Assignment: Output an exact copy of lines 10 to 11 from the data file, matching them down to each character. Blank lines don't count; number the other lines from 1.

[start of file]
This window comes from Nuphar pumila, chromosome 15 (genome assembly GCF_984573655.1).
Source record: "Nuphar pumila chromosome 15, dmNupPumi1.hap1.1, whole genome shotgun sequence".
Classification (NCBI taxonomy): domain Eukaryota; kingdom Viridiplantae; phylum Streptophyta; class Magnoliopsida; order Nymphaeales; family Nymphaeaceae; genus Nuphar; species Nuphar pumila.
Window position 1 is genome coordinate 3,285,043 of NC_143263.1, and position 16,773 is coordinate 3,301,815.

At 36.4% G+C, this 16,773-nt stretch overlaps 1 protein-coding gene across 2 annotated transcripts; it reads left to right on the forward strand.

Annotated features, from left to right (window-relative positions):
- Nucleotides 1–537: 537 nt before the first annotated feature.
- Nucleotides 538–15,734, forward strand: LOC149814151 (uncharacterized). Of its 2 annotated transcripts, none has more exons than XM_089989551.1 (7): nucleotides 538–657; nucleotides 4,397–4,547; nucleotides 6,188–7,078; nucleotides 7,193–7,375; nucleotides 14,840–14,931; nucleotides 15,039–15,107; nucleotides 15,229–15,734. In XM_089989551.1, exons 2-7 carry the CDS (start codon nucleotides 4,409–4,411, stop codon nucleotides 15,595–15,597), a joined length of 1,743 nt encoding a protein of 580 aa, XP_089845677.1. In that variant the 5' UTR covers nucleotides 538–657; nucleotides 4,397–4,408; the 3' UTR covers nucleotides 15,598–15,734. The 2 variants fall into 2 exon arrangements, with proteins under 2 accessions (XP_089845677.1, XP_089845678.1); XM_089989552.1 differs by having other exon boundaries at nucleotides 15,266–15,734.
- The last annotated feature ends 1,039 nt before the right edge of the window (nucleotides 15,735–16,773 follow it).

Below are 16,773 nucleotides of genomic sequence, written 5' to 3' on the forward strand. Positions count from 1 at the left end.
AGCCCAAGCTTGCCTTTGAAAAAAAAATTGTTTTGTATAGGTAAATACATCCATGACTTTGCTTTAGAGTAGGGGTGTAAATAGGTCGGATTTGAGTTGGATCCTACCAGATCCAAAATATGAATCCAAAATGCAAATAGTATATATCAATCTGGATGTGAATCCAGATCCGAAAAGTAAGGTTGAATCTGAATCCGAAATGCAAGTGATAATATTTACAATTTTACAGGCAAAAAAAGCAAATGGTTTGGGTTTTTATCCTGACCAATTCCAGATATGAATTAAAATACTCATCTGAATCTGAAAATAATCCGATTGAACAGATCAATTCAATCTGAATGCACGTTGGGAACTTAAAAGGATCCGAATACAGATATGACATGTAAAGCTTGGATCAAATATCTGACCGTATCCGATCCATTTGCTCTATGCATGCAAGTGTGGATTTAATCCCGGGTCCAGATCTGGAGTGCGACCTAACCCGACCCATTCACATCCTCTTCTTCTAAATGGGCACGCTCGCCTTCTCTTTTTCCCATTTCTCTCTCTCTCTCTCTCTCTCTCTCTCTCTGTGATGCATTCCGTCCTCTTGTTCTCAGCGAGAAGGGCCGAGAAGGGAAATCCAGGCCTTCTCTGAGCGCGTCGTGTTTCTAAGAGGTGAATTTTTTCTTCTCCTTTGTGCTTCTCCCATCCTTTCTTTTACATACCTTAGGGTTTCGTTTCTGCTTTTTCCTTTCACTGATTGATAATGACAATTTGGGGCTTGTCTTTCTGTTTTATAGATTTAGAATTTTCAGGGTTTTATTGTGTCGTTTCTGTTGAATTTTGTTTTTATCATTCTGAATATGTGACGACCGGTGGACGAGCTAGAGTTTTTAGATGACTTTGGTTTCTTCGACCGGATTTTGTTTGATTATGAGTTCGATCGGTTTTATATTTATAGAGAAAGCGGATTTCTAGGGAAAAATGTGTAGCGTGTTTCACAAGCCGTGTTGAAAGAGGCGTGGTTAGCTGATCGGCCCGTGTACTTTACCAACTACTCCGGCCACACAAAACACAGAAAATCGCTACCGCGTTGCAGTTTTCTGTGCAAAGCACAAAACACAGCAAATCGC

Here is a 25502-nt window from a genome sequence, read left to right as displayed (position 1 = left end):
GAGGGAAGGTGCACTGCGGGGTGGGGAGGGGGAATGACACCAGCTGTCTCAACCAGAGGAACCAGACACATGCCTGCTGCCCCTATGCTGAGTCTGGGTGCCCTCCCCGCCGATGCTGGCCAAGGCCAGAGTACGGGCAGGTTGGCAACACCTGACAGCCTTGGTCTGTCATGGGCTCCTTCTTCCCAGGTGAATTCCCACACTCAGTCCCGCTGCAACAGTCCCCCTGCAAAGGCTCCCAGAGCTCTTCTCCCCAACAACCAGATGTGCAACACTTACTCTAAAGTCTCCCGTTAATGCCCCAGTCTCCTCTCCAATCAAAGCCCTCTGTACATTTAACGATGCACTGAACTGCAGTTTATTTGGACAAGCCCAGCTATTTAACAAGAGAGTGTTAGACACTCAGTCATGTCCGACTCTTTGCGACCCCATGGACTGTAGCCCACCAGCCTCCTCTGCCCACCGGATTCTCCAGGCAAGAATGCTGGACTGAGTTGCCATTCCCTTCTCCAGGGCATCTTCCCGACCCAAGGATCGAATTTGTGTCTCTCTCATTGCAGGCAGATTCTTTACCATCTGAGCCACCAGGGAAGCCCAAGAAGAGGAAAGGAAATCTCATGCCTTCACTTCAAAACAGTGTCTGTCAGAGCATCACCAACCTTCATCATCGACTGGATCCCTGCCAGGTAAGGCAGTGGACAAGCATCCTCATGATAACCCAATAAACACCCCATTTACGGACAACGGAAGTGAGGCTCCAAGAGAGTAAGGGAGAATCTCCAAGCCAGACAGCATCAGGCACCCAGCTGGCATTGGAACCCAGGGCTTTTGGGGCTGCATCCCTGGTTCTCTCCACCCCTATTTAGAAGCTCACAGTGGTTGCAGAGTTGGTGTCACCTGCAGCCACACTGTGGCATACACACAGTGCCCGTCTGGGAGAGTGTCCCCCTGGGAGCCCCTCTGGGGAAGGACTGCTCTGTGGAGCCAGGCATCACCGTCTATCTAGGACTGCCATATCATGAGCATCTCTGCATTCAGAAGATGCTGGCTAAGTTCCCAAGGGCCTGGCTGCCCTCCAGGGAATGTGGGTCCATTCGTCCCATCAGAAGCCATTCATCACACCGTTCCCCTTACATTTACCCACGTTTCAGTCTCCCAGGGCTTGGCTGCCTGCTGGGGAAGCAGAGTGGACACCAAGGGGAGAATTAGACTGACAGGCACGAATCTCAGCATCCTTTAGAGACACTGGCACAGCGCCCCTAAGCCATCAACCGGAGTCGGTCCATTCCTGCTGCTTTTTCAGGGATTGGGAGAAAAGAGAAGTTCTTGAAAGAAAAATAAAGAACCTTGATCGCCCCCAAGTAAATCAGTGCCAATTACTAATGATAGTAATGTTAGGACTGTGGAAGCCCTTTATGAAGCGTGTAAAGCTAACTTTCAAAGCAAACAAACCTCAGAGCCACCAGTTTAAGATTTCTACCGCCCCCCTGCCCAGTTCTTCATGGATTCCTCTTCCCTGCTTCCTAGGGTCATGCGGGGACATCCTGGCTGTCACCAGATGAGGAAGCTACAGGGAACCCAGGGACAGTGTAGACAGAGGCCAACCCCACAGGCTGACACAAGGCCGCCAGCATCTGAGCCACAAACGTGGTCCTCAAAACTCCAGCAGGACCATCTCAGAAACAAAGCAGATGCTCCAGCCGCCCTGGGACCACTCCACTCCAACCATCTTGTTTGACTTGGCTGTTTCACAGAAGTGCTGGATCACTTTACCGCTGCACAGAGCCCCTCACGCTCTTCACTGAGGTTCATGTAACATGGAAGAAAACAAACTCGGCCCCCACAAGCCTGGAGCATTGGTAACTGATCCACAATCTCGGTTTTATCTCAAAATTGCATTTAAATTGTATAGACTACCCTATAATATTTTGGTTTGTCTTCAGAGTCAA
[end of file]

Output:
Below are 16,773 nucleotides of genomic sequence, written 5' to 3' on the forward strand. Positions count from 1 at the left end.
AGCCCAAGCTTGCCTTTGAAAAAAAAATTGTTTTGTATAGGTAAATACATCCATGACTTTGCTTTAGAGTAGGGGTGTAAATAGGTCGGATTTGAGTTGGATCCTACCAGATCCAAAATATGAATCCAAAATGCAAATAGTATATATCAATCTGGATGTGAATCCAGATCCGAAAAGTAAGGTTGAATCTGAATCCGAAATGCAAGTGATAATATTTACAATTTTACAGGCAAAAAAAGCAAATGGTTTGGGTTTTTATCCTGACCAATTCCAGATATGAATTAAAATACTCATCTGAATCTGAAAATAATCCGATTGAACAGATCAATTCAATCTGAATGCACGTTGGGAACTTAAAAGGATCCGAATACAGATATGACATGTAAAGCTTGGATCAAATATCTGACCGTATCCGATCCATTTGCTCTATGCATGCAAGTGTGGATTTAATCCCGGGTCCAGATCTGGAGTGCGACCTAACCCGACCCATTCACATCCTCTTCTTCTAAATGGGCACGCTCGCCTTCTCTTTTTCCCATTTCTCTCTCTCTCTCTCTCTCTCTCTCTCTCTGTGATGCATTCCGTCCTCTTGTTCTCAGCGAGAAGGGCCGAGAAGGGAAATCCAGGCCTTCTCTGAGCGCGTCGTGTTTCTAAGAGGTGAATTTTTTCTTCTCCTTTGTGCTTCTCCCATCCTTTCTTTTACATACCTTAGGGTTTCGTTTCTGCTTTTTCCTTTCACTGATTGATAATGACAATTTGGGGCTTGTCTTTCTGTTTTATAGATTTAGAATTTTCAGGGTTTTATTGTGTCGTTTCTGTTGAATTTTGTTTTTATCATTCTGAATATGTGACGACCGGTGGACGAGCTAGAGTTTTTAGATGACTTTGGTTTCTTCGACCGGATTTTGTTTGATTATGAGTTCGATCGGTTTTATATTTATAGAGAAAGCGGATTTCTAGGGAAAAATGTGTAGCGTGTTTCACAAGCCGTGTTGAAAGAGGCGTGGTTAGCTGATCGGCCCGTGTACTTTACCAACTACTCCGGCCACACAAAACACAGAAAATCGCTACCGCGTTGCAGTTTTCTGTGCAAAGCACAAAACACAGCAAATCGC